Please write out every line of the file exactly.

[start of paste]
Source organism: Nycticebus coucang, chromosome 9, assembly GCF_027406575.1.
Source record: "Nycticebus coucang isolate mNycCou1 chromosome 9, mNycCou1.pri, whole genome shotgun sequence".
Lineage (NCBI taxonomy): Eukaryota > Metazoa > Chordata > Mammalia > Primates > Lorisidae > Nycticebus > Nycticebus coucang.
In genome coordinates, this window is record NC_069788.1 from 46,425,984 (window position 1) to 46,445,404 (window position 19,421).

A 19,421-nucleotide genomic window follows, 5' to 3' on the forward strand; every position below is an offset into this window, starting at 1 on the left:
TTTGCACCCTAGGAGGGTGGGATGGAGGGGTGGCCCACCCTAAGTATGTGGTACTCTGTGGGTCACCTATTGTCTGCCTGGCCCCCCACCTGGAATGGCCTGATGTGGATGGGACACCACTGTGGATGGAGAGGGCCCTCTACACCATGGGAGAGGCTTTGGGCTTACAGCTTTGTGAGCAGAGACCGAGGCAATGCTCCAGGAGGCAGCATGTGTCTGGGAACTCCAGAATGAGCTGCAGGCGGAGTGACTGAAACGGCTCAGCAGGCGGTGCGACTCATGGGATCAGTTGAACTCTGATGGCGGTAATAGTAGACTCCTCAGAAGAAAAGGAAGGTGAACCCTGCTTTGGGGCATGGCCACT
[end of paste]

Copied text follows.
Source organism: Nycticebus coucang, chromosome 9, assembly GCF_027406575.1.
Source record: "Nycticebus coucang isolate mNycCou1 chromosome 9, mNycCou1.pri, whole genome shotgun sequence".
Lineage (NCBI taxonomy): Eukaryota > Metazoa > Chordata > Mammalia > Primates > Lorisidae > Nycticebus > Nycticebus coucang.
In genome coordinates, this window is record NC_069788.1 from 46,425,984 (window position 1) to 46,445,404 (window position 19,421).

A 19,421-nucleotide genomic window follows, 5' to 3' on the forward strand; every position below is an offset into this window, starting at 1 on the left:
TTTGCACCCTAGGAGGGTGGGATGGAGGGGTGGCCCACCCTAAGTATGTGGTACTCTGTGGGTCACCTATTGTCTGCCTGGCCCCCCACCTGGAATGGCCTGATGTGGATGGGACACCACTGTGGATGGAGAGGGCCCTCTACACCATGGGAGAGGCTTTGGGCTTACAGCTTTGTGAGCAGAGACCGAGGCAATGCTCCAGGAGGCAGCATGTGTCTGGGAACTCCAGAATGAGCTGCAGGCGGAGTGACTGAAACGGCTCAGCAGGCGGTGCGACTCATGGGATCAGTTGAACTCTGATGGCGGTAATAGTAGACTCCTCAGAAGAAAAGGAAGGTGAACCCTGCTTTGGGGCATGGCCACT